Imagine yourself walking the long hallway of an Egyptian museum. On either side of the corridor you look at many artifacts, carefully preserved in display cases. Weapons, jewels and daily-life tools of thousands years ago tell you the story of a not entirely disappeared civilization.
You linger on a particular statuette; it seems to represent an ancient god. Its body is rather spoiled, but its eyes stand out perfectly, and they look at you with a vehement intensity. You are almost petrified by the eyes of the statuette. It brings you back to the time when it was created, so you can see what it really was, a story that has been lost in the sands of time, piece by piece.
A story to be rewritten
The statuette is the witness of a story that came to us in so many layers of interpretation and scientific analyses, which aren’t accepted by everyone. It’s like a great knowledge had been forgotten, and all the things we always read in school books actually hide much deeper truths, on which someone began to investigate. Sometimes even to dream up. Divisive, uncomfortable truths.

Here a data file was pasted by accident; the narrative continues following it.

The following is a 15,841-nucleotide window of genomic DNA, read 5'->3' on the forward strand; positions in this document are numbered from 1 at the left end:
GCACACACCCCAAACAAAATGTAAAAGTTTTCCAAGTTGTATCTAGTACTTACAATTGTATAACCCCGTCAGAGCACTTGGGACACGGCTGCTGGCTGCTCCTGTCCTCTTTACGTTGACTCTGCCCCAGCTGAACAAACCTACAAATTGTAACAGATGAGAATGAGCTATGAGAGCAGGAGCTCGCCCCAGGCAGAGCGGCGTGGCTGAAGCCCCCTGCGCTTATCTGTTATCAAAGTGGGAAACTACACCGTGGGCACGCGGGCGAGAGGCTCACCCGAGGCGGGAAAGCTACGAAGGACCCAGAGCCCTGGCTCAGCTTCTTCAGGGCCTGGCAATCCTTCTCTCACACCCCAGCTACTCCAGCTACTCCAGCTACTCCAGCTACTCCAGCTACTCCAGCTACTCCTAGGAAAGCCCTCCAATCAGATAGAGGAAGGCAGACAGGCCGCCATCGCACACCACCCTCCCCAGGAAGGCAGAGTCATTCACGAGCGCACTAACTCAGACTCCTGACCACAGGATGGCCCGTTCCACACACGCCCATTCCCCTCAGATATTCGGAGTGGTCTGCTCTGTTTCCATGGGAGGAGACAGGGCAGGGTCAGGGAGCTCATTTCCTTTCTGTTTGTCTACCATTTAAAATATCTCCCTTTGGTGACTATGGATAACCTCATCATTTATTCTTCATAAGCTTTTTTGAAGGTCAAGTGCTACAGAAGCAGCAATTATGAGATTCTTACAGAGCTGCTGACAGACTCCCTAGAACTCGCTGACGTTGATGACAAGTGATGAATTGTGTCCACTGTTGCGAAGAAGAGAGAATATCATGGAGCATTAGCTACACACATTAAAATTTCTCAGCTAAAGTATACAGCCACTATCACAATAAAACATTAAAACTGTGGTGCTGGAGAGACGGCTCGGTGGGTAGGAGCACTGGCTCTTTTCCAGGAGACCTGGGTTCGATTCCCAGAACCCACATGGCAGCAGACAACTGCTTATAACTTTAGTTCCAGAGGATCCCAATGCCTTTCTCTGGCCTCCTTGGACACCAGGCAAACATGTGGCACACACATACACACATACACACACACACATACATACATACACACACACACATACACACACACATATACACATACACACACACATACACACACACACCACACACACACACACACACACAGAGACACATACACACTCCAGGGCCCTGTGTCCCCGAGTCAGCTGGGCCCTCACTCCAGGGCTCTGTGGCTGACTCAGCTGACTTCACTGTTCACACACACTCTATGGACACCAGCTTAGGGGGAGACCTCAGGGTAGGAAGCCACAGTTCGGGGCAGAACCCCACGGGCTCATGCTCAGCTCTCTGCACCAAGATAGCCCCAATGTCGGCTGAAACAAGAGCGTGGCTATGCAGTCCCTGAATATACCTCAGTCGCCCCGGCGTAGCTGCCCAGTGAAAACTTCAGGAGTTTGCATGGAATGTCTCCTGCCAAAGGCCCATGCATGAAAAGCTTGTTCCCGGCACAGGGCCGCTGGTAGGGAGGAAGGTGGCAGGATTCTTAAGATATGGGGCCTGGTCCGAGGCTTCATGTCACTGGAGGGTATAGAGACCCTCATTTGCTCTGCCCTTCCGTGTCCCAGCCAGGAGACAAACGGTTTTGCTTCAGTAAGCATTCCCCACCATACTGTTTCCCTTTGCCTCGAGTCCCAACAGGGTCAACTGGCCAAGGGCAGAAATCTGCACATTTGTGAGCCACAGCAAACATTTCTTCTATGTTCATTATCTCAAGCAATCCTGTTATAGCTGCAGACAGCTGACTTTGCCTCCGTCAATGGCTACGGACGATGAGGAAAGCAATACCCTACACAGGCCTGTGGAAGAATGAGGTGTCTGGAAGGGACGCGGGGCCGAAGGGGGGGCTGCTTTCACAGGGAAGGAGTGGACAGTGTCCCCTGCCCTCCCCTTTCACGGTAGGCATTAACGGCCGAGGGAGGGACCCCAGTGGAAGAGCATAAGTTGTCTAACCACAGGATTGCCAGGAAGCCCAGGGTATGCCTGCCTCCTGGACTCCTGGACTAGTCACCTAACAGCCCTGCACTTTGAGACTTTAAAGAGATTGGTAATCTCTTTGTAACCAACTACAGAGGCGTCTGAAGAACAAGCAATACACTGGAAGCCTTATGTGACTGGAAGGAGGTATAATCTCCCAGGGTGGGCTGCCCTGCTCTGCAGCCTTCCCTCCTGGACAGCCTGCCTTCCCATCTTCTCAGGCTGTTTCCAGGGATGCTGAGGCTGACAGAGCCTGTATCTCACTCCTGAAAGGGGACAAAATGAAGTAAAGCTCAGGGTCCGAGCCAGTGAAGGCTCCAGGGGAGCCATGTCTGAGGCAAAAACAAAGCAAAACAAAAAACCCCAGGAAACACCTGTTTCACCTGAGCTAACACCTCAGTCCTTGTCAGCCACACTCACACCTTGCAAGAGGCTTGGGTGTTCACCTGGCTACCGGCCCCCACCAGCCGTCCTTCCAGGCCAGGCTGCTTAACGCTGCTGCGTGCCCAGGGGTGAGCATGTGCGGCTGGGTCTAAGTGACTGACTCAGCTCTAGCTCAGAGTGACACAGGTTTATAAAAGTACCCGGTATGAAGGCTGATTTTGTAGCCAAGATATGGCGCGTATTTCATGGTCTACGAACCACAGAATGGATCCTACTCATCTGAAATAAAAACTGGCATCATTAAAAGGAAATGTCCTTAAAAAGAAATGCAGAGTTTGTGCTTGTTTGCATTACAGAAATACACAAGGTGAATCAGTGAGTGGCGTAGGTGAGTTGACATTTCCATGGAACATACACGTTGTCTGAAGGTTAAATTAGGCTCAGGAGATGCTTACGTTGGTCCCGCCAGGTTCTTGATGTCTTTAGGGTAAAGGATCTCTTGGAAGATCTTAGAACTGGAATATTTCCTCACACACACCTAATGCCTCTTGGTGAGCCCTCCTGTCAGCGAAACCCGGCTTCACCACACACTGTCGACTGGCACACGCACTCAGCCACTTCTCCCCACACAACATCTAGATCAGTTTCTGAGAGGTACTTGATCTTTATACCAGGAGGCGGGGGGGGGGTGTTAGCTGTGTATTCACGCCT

There are unsolved mysteries in world history. Stories with missing connections that became therefore myths or legends. Stories that only The Witness would be ready to tell and disclose.
Knowledge to be rediscovered
We are on top of a pyramid, but we are unable to see the horizon. We are afraid to look down, because we don’t know how it is built, and how long it’s going to sustain us. We fear to investigate, because it might collapse under our feet.
Can we really say that mankind has progressed over the centuries? We are the product of our evolution, but have we really got a greater understanding of the world? What if there were some lost knowledge? And what if someone knew and decided not to share it?
If we had it before our eyes, would we be able to understand it? The statuette is watching us, a witness of truth and human failure as well.